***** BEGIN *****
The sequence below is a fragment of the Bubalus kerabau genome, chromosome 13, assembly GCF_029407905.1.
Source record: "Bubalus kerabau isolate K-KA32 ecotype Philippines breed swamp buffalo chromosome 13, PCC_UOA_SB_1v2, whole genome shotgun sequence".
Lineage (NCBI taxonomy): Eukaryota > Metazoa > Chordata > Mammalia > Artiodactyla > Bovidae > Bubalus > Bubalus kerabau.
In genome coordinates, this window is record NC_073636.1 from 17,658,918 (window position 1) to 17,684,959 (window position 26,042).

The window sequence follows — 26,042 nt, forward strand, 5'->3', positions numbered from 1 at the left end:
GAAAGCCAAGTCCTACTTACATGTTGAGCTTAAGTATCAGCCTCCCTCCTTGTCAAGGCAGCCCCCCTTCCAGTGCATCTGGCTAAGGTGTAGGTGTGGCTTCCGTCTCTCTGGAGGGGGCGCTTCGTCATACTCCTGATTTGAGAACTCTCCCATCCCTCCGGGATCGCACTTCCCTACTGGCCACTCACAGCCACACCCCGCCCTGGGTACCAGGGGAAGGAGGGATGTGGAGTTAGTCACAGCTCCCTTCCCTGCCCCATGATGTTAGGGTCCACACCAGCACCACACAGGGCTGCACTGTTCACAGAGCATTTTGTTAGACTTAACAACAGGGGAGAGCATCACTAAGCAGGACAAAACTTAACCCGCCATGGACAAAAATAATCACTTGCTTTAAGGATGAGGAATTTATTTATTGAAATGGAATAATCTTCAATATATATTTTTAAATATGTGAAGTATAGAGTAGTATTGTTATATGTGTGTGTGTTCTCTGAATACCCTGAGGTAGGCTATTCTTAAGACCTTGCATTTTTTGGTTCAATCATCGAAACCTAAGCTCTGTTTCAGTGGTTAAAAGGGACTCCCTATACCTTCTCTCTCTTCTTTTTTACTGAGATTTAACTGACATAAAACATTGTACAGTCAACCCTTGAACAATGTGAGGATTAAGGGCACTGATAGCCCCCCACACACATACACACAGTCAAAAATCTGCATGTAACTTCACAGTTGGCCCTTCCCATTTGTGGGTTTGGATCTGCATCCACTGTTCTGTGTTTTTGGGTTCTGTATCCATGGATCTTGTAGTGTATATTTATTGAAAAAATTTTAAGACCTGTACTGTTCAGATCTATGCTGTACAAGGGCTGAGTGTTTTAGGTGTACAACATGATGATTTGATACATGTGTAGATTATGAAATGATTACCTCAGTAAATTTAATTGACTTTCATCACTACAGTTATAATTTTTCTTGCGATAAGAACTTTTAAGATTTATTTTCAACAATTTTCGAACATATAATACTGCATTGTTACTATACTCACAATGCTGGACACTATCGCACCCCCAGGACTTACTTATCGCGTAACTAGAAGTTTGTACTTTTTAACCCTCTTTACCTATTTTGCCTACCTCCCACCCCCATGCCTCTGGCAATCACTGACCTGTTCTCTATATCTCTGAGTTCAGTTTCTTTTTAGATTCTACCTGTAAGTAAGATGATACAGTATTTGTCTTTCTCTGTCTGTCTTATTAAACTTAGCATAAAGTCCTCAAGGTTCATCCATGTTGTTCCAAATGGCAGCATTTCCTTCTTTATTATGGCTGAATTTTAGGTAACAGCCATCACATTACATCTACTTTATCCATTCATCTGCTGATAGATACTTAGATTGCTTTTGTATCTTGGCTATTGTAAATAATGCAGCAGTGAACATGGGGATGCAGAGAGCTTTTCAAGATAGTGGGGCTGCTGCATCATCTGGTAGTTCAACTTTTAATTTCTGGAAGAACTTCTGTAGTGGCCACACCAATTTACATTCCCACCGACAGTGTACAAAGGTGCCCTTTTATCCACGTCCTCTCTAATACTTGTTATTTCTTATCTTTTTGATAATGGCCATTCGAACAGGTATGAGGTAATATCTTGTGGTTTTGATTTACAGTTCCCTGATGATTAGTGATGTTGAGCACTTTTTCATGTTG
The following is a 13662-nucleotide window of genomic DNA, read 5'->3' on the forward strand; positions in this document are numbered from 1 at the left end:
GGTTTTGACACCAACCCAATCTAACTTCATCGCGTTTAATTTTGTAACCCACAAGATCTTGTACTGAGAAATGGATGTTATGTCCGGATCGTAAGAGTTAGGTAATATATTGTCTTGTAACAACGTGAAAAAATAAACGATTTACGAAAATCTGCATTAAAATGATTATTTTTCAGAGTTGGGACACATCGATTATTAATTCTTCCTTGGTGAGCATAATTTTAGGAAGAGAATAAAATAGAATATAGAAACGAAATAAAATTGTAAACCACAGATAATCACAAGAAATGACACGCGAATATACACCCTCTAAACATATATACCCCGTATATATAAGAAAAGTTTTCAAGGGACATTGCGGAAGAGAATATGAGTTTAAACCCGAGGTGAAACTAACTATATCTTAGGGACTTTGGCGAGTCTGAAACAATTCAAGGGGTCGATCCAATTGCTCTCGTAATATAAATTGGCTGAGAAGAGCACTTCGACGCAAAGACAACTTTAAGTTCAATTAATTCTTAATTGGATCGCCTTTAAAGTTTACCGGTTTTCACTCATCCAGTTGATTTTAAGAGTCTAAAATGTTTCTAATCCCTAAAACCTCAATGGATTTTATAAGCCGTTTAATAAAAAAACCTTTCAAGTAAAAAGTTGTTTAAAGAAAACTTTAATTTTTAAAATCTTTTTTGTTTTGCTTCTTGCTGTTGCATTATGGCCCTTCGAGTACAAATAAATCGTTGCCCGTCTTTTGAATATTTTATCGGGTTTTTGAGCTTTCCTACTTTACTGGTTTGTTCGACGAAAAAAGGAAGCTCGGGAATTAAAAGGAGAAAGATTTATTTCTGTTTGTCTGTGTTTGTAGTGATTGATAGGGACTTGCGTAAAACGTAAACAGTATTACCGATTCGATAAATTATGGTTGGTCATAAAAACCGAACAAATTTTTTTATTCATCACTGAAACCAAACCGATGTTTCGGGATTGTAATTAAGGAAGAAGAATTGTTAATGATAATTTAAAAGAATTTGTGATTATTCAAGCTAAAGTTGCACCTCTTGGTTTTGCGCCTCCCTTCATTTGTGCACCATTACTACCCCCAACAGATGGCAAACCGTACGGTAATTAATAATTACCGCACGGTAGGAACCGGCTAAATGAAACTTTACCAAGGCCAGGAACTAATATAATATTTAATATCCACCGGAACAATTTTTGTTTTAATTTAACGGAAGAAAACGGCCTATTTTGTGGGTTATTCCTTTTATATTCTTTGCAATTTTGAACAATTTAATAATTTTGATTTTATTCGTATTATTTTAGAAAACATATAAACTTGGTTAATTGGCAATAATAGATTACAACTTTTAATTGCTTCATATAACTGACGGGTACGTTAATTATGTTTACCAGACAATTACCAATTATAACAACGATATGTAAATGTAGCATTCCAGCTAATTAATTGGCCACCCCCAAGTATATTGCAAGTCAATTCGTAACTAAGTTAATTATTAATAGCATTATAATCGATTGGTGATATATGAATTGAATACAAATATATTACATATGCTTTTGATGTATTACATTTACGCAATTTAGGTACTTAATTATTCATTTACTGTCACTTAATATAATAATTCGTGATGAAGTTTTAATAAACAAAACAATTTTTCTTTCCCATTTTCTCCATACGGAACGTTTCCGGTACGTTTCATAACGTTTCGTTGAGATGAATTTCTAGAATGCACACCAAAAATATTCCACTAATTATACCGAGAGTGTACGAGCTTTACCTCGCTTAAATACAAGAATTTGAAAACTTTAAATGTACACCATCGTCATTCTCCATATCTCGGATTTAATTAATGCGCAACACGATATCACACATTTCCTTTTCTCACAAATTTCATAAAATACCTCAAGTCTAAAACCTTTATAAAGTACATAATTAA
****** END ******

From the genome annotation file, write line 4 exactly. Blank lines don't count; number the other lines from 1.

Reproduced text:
In genome coordinates, this window is record NC_073636.1 from 17,658,918 (window position 1) to 17,684,959 (window position 26,042).